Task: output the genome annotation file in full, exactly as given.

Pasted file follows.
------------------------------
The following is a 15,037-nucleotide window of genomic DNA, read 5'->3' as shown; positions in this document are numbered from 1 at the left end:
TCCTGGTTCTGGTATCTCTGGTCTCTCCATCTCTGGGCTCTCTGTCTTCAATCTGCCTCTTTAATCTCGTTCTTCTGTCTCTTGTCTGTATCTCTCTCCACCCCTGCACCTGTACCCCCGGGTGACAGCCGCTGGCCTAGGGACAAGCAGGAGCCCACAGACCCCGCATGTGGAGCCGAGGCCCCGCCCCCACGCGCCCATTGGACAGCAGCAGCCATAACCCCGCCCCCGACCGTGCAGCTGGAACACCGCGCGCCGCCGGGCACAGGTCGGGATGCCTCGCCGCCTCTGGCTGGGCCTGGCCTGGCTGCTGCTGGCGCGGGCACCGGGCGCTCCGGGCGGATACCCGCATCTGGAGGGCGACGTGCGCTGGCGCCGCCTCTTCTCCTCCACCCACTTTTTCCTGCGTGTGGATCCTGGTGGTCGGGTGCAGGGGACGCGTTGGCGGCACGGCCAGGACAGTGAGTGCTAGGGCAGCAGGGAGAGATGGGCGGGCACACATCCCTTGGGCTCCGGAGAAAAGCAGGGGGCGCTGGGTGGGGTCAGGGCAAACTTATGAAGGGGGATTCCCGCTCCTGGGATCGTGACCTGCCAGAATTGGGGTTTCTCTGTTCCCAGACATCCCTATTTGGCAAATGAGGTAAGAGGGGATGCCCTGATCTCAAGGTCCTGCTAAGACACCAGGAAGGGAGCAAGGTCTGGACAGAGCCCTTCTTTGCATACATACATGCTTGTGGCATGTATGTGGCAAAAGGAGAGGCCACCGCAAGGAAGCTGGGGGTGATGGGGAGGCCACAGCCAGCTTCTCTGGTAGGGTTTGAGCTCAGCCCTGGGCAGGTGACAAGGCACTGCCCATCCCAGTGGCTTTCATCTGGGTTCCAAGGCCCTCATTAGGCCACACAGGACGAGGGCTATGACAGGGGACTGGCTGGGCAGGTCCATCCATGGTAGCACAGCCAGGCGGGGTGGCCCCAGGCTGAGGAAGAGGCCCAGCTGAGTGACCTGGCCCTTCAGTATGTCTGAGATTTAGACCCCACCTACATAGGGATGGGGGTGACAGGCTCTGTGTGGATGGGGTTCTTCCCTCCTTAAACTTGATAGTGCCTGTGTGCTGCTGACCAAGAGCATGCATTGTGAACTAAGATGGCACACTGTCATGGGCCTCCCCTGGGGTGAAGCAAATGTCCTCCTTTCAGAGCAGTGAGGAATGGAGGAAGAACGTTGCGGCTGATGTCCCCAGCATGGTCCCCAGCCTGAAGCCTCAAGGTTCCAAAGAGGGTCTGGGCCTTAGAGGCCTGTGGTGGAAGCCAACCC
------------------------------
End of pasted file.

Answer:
The following is a 15,037-nucleotide window of genomic DNA, read 5'->3' as shown; positions in this document are numbered from 1 at the left end:
TCCTGGTTCTGGTATCTCTGGTCTCTCCATCTCTGGGCTCTCTGTCTTCAATCTGCCTCTTTAATCTCGTTCTTCTGTCTCTTGTCTGTATCTCTCTCCACCCCTGCACCTGTACCCCCGGGTGACAGCCGCTGGCCTAGGGACAAGCAGGAGCCCACAGACCCCGCATGTGGAGCCGAGGCCCCGCCCCCACGCGCCCATTGGACAGCAGCAGCCATAACCCCGCCCCCGACCGTGCAGCTGGAACACCGCGCGCCGCCGGGCACAGGTCGGGATGCCTCGCCGCCTCTGGCTGGGCCTGGCCTGGCTGCTGCTGGCGCGGGCACCGGGCGCTCCGGGCGGATACCCGCATCTGGAGGGCGACGTGCGCTGGCGCCGCCTCTTCTCCTCCACCCACTTTTTCCTGCGTGTGGATCCTGGTGGTCGGGTGCAGGGGACGCGTTGGCGGCACGGCCAGGACAGTGAGTGCTAGGGCAGCAGGGAGAGATGGGCGGGCACACATCCCTTGGGCTCCGGAGAAAAGCAGGGGGCGCTGGGTGGGGTCAGGGCAAACTTATGAAGGGGGATTCCCGCTCCTGGGATCGTGACCTGCCAGAATTGGGGTTTCTCTGTTCCCAGACATCCCTATTTGGCAAATGAGGTAAGAGGGGATGCCCTGATCTCAAGGTCCTGCTAAGACACCAGGAAGGGAGCAAGGTCTGGACAGAGCCCTTCTTTGCATACATACATGCTTGTGGCATGTATGTGGCAAAAGGAGAGGCCACCGCAAGGAAGCTGGGGGTGATGGGGAGGCCACAGCCAGCTTCTCTGGTAGGGTTTGAGCTCAGCCCTGGGCAGGTGACAAGGCACTGCCCATCCCAGTGGCTTTCATCTGGGTTCCAAGGCCCTCATTAGGCCACACAGGACGAGGGCTATGACAGGGGACTGGCTGGGCAGGTCCATCCATGGTAGCACAGCCAGGCGGGGTGGCCCCAGGCTGAGGAAGAGGCCCAGCTGAGTGACCTGGCCCTTCAGTATGTCTGAGATTTAGACCCCACCTACATAGGGATGGGGGTGACAGGCTCTGTGTGGATGGGGTTCTTCCCTCCTTAAACTTGATAGTGCCTGTGTGCTGCTGACCAAGAGCATGCATTGTGAACTAAGATGGCACACTGTCATGGGCCTCCCCTGGGGTGAAGCAAATGTCCTCCTTTCAGAGCAGTGAGGAATGGAGGAAGAACGTTGCGGCTGATGTCCCCAGCATGGTCCCCAGCCTGAAGCCTCAAGGTTCCAAAGAGGGTCTGGGCCTTAGAGGCCTGTGGTGGAAGCCAACCC